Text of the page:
Few people today are going to be much surprised by being told that there were black people in Victorian London, that conditions on British plantations in the Caribbean were often dire, that there was a human zoo at the Great Exhibition of 1851. We are told that often enough now. My favourite scene in The Fraud is the one where Mrs Touchet, in raptures at church over the singing of former slaves (“Had she ever truly heard music until this moment?”) is introduced to one of the singers and finds herself disappointed that the lady is less moved than she is by the occasion. “Why was this young lady so determined to behave as if she had done nothing more remarkable this evening than clean a kitchen or serve a meal?”

A young black man, clearly besotted with the singer, wishes to take the singer on a tour of London, to see “our ‘Big Ben’”. Poor Mrs Touchet cannot handle the ordinariness of people she wants to see as “noble sons and daughters of Africa — filled with the grace of suffering, illuminated by freedom”. She feels shamed by their evident desire to be rid of this earnest do-gooder so they can resume their flirtation. This is often the most surprising thing about history: what it constantly tells us about the banal humanity of human beings.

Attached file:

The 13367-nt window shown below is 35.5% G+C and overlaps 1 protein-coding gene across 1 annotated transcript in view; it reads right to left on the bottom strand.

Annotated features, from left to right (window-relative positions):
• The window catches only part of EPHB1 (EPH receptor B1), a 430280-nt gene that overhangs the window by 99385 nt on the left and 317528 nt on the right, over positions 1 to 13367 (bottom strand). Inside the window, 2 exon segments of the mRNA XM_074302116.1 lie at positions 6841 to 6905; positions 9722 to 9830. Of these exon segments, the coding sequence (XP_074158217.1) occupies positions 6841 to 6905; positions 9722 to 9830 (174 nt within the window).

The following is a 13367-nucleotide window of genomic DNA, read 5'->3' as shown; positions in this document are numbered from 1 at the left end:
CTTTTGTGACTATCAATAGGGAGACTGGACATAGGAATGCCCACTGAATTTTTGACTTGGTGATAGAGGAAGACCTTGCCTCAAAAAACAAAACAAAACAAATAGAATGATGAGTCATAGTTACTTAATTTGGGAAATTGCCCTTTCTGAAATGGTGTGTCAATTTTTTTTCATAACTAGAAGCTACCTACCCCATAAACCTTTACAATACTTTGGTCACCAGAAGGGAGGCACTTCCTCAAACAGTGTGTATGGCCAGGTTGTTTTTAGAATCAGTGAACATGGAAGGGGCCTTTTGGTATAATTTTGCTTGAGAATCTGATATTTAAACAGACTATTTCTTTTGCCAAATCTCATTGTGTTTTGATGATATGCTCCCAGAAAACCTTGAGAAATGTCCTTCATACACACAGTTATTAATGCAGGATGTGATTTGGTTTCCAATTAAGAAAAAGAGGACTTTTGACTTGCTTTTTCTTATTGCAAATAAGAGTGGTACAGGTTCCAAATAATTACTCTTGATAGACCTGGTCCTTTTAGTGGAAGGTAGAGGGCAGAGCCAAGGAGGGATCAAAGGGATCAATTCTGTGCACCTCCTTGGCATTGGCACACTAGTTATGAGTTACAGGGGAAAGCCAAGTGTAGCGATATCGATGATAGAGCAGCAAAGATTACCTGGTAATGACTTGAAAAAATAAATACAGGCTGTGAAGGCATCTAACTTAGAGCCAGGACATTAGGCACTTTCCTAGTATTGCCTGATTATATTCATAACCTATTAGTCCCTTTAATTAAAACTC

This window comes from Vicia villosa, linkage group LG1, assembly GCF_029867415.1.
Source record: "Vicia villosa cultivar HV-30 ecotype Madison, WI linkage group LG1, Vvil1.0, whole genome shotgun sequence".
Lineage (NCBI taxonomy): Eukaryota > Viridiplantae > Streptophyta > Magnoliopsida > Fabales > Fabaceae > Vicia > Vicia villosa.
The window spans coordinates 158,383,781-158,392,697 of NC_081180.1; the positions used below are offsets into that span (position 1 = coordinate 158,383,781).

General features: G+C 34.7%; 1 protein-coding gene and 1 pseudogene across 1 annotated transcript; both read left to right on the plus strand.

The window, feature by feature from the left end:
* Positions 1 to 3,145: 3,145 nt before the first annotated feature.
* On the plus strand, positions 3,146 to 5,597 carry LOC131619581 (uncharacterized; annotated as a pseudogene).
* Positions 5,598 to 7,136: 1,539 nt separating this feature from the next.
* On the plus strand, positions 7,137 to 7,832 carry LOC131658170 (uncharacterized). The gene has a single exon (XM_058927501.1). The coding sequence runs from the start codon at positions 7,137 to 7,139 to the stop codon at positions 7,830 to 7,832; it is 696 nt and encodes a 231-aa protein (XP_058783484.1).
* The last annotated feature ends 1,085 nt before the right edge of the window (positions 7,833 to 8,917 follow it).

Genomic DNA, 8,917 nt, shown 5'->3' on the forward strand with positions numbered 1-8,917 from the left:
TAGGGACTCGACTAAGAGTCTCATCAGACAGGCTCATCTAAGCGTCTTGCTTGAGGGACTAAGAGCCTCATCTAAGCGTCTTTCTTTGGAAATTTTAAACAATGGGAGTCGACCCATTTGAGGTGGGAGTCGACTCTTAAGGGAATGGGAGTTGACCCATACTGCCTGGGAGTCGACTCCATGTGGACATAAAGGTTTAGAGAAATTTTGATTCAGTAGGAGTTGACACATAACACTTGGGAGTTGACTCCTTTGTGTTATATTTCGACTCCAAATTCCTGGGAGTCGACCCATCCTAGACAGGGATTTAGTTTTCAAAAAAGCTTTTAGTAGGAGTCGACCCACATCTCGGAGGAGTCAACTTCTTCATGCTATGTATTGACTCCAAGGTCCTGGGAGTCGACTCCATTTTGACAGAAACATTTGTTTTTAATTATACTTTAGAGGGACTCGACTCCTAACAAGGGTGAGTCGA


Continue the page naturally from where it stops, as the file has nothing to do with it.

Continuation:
Nikhil Krishnan is a Fellow in Philosophy at Robinson College, Cambridge. His book, A Terribly Serious Adventure: Philosophy at Oxford: 1900–1960, will be published by Profile in 2023.